[ISN] Caterpillar LAN hack: A lesson in security

From: mea culpa (jerichoat_private)
Date: Fri Nov 06 1998 - 11:01:33 PST

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    Caterpillar LAN hack: A lesson in security
    By Jim Kerstetter
    For two weeks in September, hackers rummaged undetected through
    heavy-equipment maker Caterpillar Inc.'s network. 
    If you thought such an intrusion was possible only through the use of
    sophisticated security software, think again. The Caterpillar break-in
    relied on an outdated administrator's account that was never deleted and
    poor password protection--both fundamental elements of network security. 
    Call it a case study in Security 101. 
    Debates over proper encryption strengths and the benefits of different
    types of firewalls mean little if administrators fail to pay attention to
    the fundamentals. 
    "Security is a process. It's not an event. It's not a single audit or
    security scan. It's an ongoing activity," said Ted Julian, an analyst at
    Forrester Research Inc., in Cambridge, Mass. "You can stack security
    technology a mile high, but if you have users doing stupid things, that's
    not going to matter." 
    Last month, the hacker or group of hackers (the number is unknown) that
    broke into Caterpillar rummaged through servers and workstations at six of
    the Peoria, Ill., company's sites. 
    The hacker used an outdated administrator's account and a dial-up server
    to gain access to servers that had weak--or easily deciphered--passwords
    or no passwords at all, according to internal Caterpillar memos. 
    It's unlikely the hacker would have been able to gain access to the
    network had managers thought to disable the account, according to the
    The company also failed to make sure that all the servers had
    tough-to-crack passwords. It's unclear how the hacker obtained the account
    information, according to the memos. 
    However, most hackers use freeware that contains databases of likely
    passwords such as dates and names. All hackers have to do is run that
    database program against the password query until the right combination is
    The FBI, security specialists from PricewaterhouseCoopers and an internal
    security team are investigating the Caterpillar attacks. 
    Investigators had not, as of last week, pinpointed where the attack came
    from or from whom, sources said. In addition, Caterpillar has not
    discovered any information that was destroyed or copied.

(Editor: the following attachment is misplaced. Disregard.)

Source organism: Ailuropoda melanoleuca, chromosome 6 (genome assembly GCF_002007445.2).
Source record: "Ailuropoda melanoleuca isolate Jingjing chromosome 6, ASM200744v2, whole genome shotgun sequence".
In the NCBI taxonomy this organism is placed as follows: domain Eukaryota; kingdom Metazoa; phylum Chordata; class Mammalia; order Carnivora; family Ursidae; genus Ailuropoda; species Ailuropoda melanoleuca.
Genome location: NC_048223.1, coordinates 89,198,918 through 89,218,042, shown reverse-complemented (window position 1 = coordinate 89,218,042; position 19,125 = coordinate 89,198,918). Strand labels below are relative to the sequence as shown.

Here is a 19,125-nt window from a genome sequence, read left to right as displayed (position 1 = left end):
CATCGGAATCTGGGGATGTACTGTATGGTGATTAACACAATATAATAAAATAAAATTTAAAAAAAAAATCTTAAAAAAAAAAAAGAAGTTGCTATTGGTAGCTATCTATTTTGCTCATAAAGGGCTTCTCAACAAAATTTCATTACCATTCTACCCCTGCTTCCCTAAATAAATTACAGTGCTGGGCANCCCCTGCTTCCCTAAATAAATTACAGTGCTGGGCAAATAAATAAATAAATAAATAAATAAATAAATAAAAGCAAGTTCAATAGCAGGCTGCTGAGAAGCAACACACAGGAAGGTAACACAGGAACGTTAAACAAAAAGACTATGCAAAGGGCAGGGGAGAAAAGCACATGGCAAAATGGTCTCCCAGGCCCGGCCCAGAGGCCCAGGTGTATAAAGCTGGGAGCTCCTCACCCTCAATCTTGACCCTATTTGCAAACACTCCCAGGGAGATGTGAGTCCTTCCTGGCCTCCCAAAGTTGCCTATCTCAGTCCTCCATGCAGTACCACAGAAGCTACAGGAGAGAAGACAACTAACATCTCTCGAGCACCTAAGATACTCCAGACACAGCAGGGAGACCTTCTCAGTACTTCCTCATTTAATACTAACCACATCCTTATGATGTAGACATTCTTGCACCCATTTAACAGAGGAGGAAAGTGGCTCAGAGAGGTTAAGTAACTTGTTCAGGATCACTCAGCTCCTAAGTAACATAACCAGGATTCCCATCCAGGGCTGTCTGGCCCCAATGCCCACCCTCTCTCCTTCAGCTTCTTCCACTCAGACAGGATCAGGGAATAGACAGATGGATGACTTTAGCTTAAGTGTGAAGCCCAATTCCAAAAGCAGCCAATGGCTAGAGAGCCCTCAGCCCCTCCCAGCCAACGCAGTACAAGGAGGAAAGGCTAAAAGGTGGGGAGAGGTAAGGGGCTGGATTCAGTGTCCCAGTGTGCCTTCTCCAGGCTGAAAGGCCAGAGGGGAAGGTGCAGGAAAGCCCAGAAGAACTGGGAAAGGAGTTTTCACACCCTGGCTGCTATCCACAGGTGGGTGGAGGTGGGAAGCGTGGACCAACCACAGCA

A Caterpillar spokeswoman declined to discuss any particular instances of
    network break-ins but said hackers have tried to break into the network
    from time to time. 
    This time, the intruder spent a total of 24 hours on the company's network
    over a period of two weeks. During that time, several workstations and
    servers were accessed and altered. In addition, the hacker was able to
    access root privileges on several Unix servers because of the password
    Log files and system clocks were changed to camouflage the intrusion, and
    investigators believe password files were copied so the hacker could
    return in the future. 
    The hacker even installed vulnerability detection software on the network
    to probe for more security holes. The same sort of software is commonly
    used by security administrators to find vulnerabilities in their own
    The hacker was able to probe most of Caterpillar's network, and
    investigators expected to find more holes, according to the memos. But
    they believe that administrators spotted the activities before a plan to
    steal data could be carried out. 
    All this was accomplished without an attempt to break through a firewall,
    without flying below an intrusion detection system and without breaking
    through a company's encryption. Why? Because an old account, without any
    apparent strong authentication mechanisms such as tokens or digital
    certificates, was left open. 
      Checklist for corporate security
         * Do all servers have passwords?
         * Are those passwords hard to guess?
         * Are passwords frequently changed?
         * Are all old accounts deactivated?
         * Do remote users have to present some sort of authentication?
         * Is access limited only to the servers users need to get the job
         * Do you frequently monitor the network for unauthorized activity?
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